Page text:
Megalyn Echikunwoke as Vixen in the Arrow/The Flash TV Universe
With the success of Deadpool, it’s open a whole range possibilities of R-Rated superheroes. From your experience with Punisher: War Zone, what do you see the future of the R-Rated world in both TV or movies? The whole Deadpool thing is bittersweet for me. I did get credit, but I didn’t get anything at the box office. They left me hanging with no marketing. For weeks, I’ve been watching this genius marketing campaign, so it’s hard for me to watch it, but at the same time, enough of the smart people have written about me or written me emails saying that it was ahead of your time.It’s a double-edged sword, I made a R-Rated film eight years ago that became a cult hit, so it’s great everyone is on the train now. I think there needs to be a limit to things. I hope there’s not five years where everyone is trying to do Deadpool. Deadpool is massively successful because they made a very unique movie. That uniqueness and originality, try to imitate that. Not, how about let’s try to do Deadpool on a train. They always take the wrong thing from a box office success. Trust new filmmakers and trust them with budgets that haven’t really been proven in the box office.You’re one of the few directors to direct both Marvel and DC characters. Is there a superhero that you would want to direct?Vixen is my favorite! We need a Vixen show. Look, the next step we need is a women of color superhero. We can do that, that is the next step. She’s in an episode coming up on Arrow on the 25th and I assume this is a test from the network. I hope that crowd gets behind this. The worst thing that can happen to us that happen to equality is getting a white superhero female, but we can’t have a black one. It’s not good for intersectionality for equality, for anything. It’s not good for our culture. We all need to be represented.Is there any other comic book hero that you would love to see their own show or movie? Kamala Khan, definitely.Is there anything you’ve want the Supergirl fans to know? I really would like for people to tune in and for everyone else to tune. In TV, what’s not certain is that a show comes back for a second season and super important that this show doesn’t get cancelled. I want it to have the best ratings possible.Thank you so much for your time to chat with me.Thank you, I appreciate you for doing this interview.
Supergirl continues with ‘Truth, Justice and The American Way’ on Monday, February 22 on CBS.
DC Comics is about to have two versions of The Flash on screens. Gracing the big screen will be Ezra Miller in the title role. That film will come a week earlier than previously expected on March 16, 2018. On the small screen, the Flash is portrayed by Grant Gustin and remains one of The CW’s most popular shows. Given the success of The Flash on The CW network, we will likely continue to see Grant Gustin in the role through 2018 (when the film debuts) and beyond.Season 2 of The Flash has introduced the concept of the multiverse with Earth-2, a slightly altered version of Earth-1 where Barry Allen (Grant Gustin) is from. Introducing alternate dimensions and alternate timelines has led to some pretty crazy plot threads, and we’re likely to see some more in the near future, as Team Flash makes an inter-dimensional jump to see just how different things are on Earth-2.Now TVLine reports that another member of the rogues’ gallery may return to The Flash soon. The Pied Piper (as portrayed by Andy Mientus) is set to appear in the season 2 episode ‘Flash Back’. But there is more to it than a simple visit from a familiar villain, as it was also reported that The Flash will encounter the Pied Piper when he “revisits an earlier timeline.”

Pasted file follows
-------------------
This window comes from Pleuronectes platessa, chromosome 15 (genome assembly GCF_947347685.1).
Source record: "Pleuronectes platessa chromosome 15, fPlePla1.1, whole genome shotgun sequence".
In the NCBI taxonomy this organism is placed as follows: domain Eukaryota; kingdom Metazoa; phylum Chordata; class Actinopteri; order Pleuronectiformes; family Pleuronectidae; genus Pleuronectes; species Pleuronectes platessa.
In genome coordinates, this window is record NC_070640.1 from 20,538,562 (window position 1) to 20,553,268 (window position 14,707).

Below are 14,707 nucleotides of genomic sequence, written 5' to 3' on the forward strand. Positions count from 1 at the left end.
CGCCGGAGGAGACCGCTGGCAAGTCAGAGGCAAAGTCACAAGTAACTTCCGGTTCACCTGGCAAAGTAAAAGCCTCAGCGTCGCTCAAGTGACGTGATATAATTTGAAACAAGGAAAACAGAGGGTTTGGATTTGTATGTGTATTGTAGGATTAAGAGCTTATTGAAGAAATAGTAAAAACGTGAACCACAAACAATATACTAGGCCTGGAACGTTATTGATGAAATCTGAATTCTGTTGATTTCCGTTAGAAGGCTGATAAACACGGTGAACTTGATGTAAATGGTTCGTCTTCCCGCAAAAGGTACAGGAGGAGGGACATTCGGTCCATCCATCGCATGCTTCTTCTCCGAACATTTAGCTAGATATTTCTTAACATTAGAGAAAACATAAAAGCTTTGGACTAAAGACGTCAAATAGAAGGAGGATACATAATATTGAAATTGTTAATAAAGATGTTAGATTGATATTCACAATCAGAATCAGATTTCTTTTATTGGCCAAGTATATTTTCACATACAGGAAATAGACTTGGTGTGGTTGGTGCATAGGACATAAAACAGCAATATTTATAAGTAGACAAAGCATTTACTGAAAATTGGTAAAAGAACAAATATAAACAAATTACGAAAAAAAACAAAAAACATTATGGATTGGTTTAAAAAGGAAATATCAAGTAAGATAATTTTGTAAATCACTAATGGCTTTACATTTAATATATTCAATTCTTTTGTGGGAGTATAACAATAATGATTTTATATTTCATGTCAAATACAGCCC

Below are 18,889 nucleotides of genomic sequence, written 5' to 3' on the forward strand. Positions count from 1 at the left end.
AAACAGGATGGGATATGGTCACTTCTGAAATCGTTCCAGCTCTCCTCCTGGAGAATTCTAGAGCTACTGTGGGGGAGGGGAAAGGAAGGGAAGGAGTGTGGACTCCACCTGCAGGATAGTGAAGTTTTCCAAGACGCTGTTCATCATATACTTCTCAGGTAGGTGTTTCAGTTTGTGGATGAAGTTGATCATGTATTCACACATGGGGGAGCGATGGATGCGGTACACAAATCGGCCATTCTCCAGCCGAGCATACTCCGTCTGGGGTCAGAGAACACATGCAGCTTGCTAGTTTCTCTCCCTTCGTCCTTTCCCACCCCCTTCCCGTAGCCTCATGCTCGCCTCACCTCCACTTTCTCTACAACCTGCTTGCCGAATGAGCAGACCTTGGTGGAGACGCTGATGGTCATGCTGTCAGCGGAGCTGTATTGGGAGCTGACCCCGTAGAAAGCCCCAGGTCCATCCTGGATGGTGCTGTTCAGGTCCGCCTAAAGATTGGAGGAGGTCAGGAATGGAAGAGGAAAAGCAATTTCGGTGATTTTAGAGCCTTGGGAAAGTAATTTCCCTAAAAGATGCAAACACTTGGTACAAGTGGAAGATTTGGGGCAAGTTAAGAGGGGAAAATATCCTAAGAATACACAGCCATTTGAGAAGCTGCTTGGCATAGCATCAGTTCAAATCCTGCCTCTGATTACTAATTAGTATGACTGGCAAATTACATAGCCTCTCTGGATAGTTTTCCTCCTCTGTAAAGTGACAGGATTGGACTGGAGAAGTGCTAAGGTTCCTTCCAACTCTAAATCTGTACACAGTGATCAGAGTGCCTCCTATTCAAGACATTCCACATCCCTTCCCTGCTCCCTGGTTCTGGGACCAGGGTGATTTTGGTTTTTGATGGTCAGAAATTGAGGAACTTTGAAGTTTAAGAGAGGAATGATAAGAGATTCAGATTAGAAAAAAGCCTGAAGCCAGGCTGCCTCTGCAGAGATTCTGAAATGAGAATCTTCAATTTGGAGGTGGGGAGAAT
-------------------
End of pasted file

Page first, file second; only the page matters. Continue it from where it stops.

Pied Piper (a.k.a. Hartley Rathaway) is a metahuman with ultra-sensitive hearing, and sonic technology that previously threatened the crew of S.T.A.R. Labs. He was involved in the search for Ronnie Raymond (Robbie Amell) in season 1, before it was known that Raymond had bonded with Professor Stein (Victor Garber). Rathaway eventually found a way to escape the “Pipeline” – the makeshift jail for metahumans assembled in the ruins of machine that spawned so many super powered individuals. Ronnie Raymond eventually died for good (we think), but Robbie Amell will also make a return to the show via an alternate dimension, as the villainous character Deathstorm.But just because Pied Piper escaped in season 1 that doesn’t mean that this particular version of the character will be the same. After all, the report mentions an “earlier timeline.” The Flash has already approached concepts like time travel and the multiverse, with some success. Barry Allen has also gone back in time to change the past on a few occasions. It’s likely that we’ll see Andy Mientus return as the Pied Piper in a similar scenario. It will be interesting to see when and how the character will return, as he had a huge effect on core characters (like Cisco) during his brief appearance during season 1.The Flash returns tonight with ‘Welcome to Earth-2? at 8pm on The CW.Source: TVLine